Educational Software Flawed, Study Concludes
New York--In one of the first major studies of the quality of educational software completed to date, a researcher at Columbia University's Teachers College says that the major programs currently available on the market do not make full use of the learning potential of classroom microcomputers.
Methods and Results
The study, by Vicki L. Blum, outlines the methods and results of a joint project launched in October 1981 by the Education Products Information Exchange (epie)--a New York-based consumer group that evaluates curriculum materials--and the Microcomputer Resource Center at Teachers College. The study's findings were presented here last week at the annual meeting of the American Educational Research Association (aera).
The major problem, according to Ms. Blum, with the young software industry is developmental; it is at a stage, she said, in which "programs of questionable educational value flood the market."
"At present," Ms. Blum said, "there is no systematic procedure for the evaluation and revision of educational software programs."
The reseacher examined six of the "larger curriculum packages produced by publishers," which represented, she said, "a high percentage of the total population available" as of the spring of 1981.
The purposes of the study were to examine the merits and flaws of the programs and to devise criteria and an objective procedure for evaluating all educational software.
Among her conlusions:
Few of the existing programs teach "concepts," and the only one in her study that attempts to do so does not use any systematic method based upon research for the teaching of concepts.
Most of the programs' objectives do not include "higher-order skills'' such as comprehension, application, synthesis, and evaluation.
Graphics are rarely an integral part of the instructional content.
Most of the programs on the market use "drill-and-practice" techniques.
Ninety-five percent of the large, computer-managed packages are mathematics programs.
Few packages are available for use in high schools.
The major emphasis in the programs is on the recall of previously learned facts.
The evaluation method she worked with, Ms. Blum said, was adapted from a curriculum-review procedure epie has been using for several years. Over a period of several months, computer-science experts and specialists in the subject areas of the programs worked alone and in teams to analyze how the programs worked and what skills they aimed to develop.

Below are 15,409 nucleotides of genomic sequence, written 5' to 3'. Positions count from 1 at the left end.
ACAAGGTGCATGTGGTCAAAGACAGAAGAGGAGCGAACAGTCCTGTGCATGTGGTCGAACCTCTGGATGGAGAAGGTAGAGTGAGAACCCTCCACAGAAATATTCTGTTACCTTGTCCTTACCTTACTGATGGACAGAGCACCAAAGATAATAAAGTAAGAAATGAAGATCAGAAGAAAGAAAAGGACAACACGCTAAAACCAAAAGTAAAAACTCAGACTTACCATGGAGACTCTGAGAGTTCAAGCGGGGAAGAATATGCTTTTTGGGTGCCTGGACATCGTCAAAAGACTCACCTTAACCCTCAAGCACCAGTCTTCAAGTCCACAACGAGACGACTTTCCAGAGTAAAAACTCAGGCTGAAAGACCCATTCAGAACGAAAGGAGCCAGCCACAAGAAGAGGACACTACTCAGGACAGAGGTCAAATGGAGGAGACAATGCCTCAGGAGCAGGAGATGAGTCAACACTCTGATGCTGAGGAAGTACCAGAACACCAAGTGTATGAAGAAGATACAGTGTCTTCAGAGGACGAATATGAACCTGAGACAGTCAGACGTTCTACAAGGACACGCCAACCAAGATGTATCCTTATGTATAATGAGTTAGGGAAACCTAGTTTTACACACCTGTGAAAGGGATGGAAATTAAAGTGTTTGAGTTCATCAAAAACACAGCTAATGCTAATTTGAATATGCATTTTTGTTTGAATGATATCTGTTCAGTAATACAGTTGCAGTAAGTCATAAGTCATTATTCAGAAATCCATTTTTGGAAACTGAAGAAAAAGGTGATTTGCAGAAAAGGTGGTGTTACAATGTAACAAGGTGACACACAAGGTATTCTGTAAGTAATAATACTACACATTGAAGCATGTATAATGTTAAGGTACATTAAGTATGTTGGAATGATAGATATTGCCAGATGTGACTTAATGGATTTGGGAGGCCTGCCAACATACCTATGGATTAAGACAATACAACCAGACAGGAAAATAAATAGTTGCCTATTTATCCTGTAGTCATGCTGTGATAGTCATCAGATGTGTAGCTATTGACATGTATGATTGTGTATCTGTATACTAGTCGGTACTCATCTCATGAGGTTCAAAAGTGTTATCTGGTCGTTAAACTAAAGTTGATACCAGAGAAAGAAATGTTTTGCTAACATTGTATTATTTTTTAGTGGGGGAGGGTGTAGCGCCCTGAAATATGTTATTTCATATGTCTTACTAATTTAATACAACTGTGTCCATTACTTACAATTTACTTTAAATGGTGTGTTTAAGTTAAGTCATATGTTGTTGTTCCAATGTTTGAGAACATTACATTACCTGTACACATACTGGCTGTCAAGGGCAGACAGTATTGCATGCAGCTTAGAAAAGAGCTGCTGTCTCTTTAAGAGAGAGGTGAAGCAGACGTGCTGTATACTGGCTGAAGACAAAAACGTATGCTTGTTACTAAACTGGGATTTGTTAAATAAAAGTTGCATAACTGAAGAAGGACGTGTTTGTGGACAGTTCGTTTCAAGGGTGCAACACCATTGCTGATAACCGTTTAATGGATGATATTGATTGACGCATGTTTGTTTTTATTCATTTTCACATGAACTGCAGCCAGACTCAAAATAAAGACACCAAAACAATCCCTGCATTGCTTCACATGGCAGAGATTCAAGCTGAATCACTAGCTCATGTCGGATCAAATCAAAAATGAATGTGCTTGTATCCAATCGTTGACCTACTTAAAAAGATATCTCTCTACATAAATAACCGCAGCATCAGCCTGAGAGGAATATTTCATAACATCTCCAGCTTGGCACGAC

The researchers did not study teachers and children actually using computers--a fact for which the study was criticized during a discussion at the aera meeting.
"In this study we were concentrating on design of the software," Ms. Blum responded. "The next logical step is to go into the classrooms and get actual user information."
"An important question to ask is, 'What are the kids getting out of it and what is the impact on the learner?"' she added.
The study contains points for software producers to consider in the future, among them:
The great demand for programs that teach critical-thinking skills, problem-solving techniques, and higher-order skills such as application and synthesis of concepts. Thus far, the study says, very few programs attempt to teach such skills.
The need for programs for use in secondary schools.
The need for programs that use more sophisticated "interaction techniques" than drill and practice. ("The whole concept of student in-teraction must be further explored," the study says.)
The need for programs in areas other than arithmetic.
More sophisticated use of computer graphics.
More research on how microcomputers will be integrated into the curriculum. Researchers should ask whether microcomputer programs will become supplements to text series or self-contained curriculum packages, Ms. Blum suggested.
For further details on the study, "Evaluating Instructional Software for the Microcomputer," contact the author at: 333 West 84th St. Apt. 3F, New York, N.Y. 10024. Copies are available for $10.
A booklet resulting from another major study of educational software evaluation is available from the Northwest Regional Educational Laboratory in Portland, Ore. Called the "Evaluator's Guide for Microcomputer-Based Instructional Packages," it may be obtained for $3 from the International Council for Computers in Education, c/o the Department of Computer and Information Sciences, University of Oregon, Eugene, Ore. 97403. The manual is also in the eric system (ed 206 330).